Amazon is booking up to 83 launches with ULA, Arianespace and Blue Origin – Spaceflight Now

The artist’s illustrations of New Glenn from Blue Origin, Vulcan Centaur from ULA and the European Ariane 6 rocket. Credit: Blue Origin / United Launch Alliance / ESA / Spaceflight Now

Amazon on Tuesday announced the largest commercial launch deal in history, unveiling contracts for up to 83 missions to deploy thousands of satellite satellites on the United Launch Alliance’s Vulcan Centaur, Ariane 6’s Ariane 6 and Blue Origin’s New Glenn vehicles.

The agreements strengthen the trading business for all three missiles, with more than double the remaining Vulcan Centaur, Ariane 6 and New Glenn missiles before any of them have ever flown.

Amazon’s Kuiper network, similar in concept to the Starlink constellation from SpaceX and the OneWeb satellite fleet, will provide customers with between 56 degrees north and 56 degrees southbound broadband internet connection with low latency Ka-band internet connection.

The multi-billion dollar contracts with ULA, Arianespace and Blue Origin are the largest commercial purchases of firearms in history. Financial details were not released and officials did not say when the launches will begin.

“Project Kuiper will provide tens of millions of customers with fast, manageable broadband in communities that are not served and under-served around the world,” said Dave Limp, Amazon’s vice president of tools and services. “There is still a lot of work ahead, but the team has continued to catch up step by step in all aspects of our satellite system.

“These launch agreements reflect our incredible commitment and faith in Project Kuiper, and we are proud to work with such an impressive team of partners to fulfill our role,” Limp said in a statement.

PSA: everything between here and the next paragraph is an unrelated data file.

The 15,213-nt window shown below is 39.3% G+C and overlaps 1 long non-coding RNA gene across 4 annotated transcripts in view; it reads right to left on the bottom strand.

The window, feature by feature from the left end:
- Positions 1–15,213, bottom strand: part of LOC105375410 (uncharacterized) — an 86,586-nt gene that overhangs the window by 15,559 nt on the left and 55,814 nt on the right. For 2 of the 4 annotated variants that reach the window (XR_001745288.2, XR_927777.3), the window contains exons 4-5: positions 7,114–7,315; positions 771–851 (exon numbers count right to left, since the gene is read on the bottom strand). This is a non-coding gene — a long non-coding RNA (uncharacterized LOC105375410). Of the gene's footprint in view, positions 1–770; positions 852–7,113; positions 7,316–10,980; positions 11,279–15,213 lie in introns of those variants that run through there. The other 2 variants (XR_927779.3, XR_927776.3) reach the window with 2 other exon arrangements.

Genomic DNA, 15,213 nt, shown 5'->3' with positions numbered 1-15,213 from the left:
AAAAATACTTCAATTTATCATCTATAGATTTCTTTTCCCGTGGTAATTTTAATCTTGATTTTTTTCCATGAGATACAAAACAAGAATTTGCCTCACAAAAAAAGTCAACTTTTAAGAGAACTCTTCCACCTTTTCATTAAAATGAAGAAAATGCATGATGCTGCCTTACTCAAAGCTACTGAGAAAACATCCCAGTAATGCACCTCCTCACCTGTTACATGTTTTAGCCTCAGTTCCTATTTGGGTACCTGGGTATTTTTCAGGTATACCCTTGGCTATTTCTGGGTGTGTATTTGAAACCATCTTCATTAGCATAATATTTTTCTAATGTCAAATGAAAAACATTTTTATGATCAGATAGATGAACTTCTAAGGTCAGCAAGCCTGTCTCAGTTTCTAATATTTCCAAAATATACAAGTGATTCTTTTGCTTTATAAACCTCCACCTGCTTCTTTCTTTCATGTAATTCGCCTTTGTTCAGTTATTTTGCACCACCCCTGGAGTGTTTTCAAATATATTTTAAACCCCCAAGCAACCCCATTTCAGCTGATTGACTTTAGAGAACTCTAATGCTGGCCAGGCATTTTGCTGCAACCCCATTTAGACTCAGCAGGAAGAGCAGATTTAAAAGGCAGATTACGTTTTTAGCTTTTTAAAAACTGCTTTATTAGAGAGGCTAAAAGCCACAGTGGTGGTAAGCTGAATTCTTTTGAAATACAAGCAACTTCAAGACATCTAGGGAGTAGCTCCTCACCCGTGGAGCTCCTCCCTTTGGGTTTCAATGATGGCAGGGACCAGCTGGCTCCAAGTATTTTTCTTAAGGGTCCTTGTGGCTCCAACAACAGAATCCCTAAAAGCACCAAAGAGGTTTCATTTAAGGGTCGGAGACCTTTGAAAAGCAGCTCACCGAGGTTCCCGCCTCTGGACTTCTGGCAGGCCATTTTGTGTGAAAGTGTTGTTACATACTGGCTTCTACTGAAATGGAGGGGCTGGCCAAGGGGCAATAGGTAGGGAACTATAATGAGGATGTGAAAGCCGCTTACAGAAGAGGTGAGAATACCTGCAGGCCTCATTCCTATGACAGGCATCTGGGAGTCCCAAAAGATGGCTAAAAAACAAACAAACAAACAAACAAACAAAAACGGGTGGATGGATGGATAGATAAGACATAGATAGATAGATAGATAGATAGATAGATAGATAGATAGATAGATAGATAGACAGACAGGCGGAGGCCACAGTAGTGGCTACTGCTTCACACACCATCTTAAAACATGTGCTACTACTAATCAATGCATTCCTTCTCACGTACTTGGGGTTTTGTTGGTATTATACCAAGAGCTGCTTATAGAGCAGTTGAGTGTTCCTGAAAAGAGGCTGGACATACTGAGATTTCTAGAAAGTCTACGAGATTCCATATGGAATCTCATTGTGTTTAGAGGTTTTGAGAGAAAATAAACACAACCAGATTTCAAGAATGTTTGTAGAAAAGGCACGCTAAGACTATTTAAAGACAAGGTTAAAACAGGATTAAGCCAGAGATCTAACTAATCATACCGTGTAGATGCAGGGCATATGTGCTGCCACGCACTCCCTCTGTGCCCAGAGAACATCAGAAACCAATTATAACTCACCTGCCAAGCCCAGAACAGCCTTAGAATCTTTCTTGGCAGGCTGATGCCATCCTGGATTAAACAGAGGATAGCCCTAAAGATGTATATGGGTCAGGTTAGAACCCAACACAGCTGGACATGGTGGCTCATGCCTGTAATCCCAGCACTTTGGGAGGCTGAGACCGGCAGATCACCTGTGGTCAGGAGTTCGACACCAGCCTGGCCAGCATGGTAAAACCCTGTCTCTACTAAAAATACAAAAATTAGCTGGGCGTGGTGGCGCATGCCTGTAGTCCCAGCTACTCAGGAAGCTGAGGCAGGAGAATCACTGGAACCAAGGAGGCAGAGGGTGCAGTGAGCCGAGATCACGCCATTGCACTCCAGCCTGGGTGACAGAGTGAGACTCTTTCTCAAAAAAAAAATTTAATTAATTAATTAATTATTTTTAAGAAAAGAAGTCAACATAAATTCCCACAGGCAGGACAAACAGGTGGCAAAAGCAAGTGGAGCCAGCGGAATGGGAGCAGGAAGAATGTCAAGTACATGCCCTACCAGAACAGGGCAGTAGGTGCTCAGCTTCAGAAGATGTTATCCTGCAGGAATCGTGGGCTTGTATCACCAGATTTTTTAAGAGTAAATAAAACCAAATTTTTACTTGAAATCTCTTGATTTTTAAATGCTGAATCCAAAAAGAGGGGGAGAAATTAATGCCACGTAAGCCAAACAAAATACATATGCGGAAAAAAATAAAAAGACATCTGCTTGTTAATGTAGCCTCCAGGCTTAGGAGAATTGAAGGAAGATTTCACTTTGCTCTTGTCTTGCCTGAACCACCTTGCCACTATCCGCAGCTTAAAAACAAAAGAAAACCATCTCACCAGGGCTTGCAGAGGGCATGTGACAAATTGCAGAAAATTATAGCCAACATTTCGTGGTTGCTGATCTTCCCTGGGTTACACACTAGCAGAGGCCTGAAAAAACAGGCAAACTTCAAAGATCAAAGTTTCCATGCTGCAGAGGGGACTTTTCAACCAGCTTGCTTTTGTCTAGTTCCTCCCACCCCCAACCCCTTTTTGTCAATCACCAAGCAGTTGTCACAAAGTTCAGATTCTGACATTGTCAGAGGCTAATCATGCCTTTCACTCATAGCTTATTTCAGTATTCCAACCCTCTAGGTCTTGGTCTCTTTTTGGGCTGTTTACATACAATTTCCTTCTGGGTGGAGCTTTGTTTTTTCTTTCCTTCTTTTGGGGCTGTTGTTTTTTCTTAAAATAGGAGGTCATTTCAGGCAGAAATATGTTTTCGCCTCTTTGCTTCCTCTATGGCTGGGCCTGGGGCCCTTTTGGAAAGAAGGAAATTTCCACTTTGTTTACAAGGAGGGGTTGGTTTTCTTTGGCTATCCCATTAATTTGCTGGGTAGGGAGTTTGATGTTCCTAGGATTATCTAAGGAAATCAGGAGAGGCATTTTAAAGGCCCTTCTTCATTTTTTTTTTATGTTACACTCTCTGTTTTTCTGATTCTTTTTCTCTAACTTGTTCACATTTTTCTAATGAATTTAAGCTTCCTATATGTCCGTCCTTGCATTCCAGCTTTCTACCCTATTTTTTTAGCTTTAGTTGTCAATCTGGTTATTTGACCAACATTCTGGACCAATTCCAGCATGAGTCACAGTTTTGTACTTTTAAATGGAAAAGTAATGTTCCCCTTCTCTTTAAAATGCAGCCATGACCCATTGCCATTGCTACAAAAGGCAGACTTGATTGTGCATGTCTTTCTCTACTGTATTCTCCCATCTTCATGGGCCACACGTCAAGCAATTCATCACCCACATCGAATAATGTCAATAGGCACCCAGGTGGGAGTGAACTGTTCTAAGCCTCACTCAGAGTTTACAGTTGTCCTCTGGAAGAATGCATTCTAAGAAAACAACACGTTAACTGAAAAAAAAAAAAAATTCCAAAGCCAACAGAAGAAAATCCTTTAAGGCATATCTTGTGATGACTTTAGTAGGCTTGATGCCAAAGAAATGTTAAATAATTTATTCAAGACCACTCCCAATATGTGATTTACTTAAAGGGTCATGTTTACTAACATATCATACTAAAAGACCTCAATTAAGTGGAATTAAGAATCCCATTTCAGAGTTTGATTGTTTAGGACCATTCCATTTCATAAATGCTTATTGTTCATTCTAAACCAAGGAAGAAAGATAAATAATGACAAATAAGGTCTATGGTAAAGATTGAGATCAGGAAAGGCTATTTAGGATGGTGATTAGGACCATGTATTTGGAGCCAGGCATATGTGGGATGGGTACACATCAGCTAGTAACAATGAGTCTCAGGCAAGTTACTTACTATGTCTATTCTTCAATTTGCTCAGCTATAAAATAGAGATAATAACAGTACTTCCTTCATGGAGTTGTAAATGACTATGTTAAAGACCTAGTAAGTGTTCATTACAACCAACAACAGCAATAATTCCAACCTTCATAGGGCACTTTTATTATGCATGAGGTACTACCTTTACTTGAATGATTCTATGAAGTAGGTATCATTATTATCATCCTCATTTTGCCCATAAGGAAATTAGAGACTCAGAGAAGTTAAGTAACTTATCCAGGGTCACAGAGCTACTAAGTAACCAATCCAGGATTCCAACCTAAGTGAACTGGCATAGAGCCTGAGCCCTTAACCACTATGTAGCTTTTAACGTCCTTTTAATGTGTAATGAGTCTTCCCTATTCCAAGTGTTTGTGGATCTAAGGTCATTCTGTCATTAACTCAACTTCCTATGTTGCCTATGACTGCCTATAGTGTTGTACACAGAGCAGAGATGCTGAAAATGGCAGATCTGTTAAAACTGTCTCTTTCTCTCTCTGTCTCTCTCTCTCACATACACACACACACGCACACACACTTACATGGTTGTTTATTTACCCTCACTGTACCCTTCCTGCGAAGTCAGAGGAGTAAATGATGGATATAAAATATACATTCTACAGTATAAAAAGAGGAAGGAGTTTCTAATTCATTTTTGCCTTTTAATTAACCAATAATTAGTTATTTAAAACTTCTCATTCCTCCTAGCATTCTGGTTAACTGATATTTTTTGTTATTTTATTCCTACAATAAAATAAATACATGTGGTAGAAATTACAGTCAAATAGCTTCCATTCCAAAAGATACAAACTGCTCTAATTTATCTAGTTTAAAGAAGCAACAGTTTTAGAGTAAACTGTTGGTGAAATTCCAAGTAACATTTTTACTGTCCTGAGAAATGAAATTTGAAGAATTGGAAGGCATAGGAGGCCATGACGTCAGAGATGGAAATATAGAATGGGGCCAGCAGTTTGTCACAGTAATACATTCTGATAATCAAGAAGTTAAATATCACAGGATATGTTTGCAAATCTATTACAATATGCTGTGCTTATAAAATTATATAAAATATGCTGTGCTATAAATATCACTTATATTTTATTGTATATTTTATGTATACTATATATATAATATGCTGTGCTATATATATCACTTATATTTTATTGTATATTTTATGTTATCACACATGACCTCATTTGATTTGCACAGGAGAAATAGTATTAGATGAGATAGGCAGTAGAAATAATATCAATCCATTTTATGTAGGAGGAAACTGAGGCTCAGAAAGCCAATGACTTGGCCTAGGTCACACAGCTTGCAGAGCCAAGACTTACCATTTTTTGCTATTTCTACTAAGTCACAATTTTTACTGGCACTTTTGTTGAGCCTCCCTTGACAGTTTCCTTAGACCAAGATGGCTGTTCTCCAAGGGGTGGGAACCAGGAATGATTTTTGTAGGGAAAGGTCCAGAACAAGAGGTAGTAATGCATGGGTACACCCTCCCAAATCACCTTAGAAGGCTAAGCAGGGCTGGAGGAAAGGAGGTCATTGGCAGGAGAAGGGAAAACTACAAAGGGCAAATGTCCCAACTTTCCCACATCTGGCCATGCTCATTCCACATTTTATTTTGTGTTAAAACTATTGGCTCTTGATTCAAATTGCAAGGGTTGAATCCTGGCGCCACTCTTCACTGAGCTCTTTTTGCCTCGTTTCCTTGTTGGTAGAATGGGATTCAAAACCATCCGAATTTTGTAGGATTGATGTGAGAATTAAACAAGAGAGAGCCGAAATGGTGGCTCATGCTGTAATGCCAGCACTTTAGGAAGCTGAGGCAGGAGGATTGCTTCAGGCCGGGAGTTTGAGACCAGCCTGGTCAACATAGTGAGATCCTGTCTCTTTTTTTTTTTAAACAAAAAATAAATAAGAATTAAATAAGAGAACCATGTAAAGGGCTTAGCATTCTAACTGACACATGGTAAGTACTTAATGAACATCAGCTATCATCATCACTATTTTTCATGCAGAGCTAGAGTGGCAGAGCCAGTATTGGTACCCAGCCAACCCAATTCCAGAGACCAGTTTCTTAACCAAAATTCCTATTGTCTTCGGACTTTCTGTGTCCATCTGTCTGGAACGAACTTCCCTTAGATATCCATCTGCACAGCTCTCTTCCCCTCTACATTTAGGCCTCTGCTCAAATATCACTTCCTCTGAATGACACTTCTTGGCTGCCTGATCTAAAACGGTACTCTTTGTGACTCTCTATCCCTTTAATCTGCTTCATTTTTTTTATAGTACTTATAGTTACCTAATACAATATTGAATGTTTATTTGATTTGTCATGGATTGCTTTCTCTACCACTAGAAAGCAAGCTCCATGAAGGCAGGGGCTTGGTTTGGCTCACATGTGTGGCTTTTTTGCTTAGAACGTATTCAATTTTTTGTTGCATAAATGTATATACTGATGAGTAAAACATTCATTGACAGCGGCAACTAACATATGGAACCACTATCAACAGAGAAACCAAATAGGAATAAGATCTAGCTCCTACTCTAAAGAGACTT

Half of Kuiper’s 3,236 satellites must be launched by mid-2026 for Amazon to retain Internet access from the Federal Communications Commission. None of the satellites have been launched so far, but Amazon plans to launch the first two Kuiper prototypes of the astronauts during the launch of ABL Space Systems’ new RS1 rocket before the end of this year.

Last April, Amazon announced a contract with ULA to launch some of its first Kuiper satellites in nine Atlas 5 missile missions. ULA is discontinuing the Atlas 5 in favor of the next generation Vulcan Centaur rocket.

The new deal announced on Tuesday covers 38 shots on ULA’s Vulcan Centaur rocket. ULA said it plans to upgrade and expand its launch facility at the Cape Canaveral space station to support the high flight speeds required to fulfill the Amazon agreement.

The upgrades include a second, dedicated mobile launch pad for the Kuiper missions, and the transformation of ULA’s aerospace processing and operations center at Cape Canaveral to serve as another vertical integration facility for stacking and integrating rockets before being launched onto the launch pad.

“This agreement marks the beginning of an exciting new era for ULA and for the entire U.S. launch industry,” said Tory Bruno, President and CEO of ULA, the 50-50 joint venture between Boeing and Lockheed Martin. “With a total of 47 shots between our Atlas and Vulcan vehicles, we are proud to launch the majority of this important zodiac sign.

“It will support hundreds of jobs, especially in places like Alabama, Colorado and Florida, and Amazon’s investment in launch infrastructure and upgrading capabilities will benefit both customers and government customers,” said Bruno.

The Kuiper expeditions will use the heaviest version of the Vulcan Centaur with a six-strap-on solid rocket booster, according to Bruno.

Credit: Amazon

Amazon also committed to 18 flights with Arianespace, using the new European Ariane 6 rocket launched from Kourou, French Guiana.

“This agreement, the largest we have ever signed, is a major moment in the history of Arianespace,” said Stéphane Israël, CEO of Arianespace, in a statement. “We are honored to play an important role in Amazon’s distribution. Project Kuiper, which aims to connect tens of millions of people to the Internet.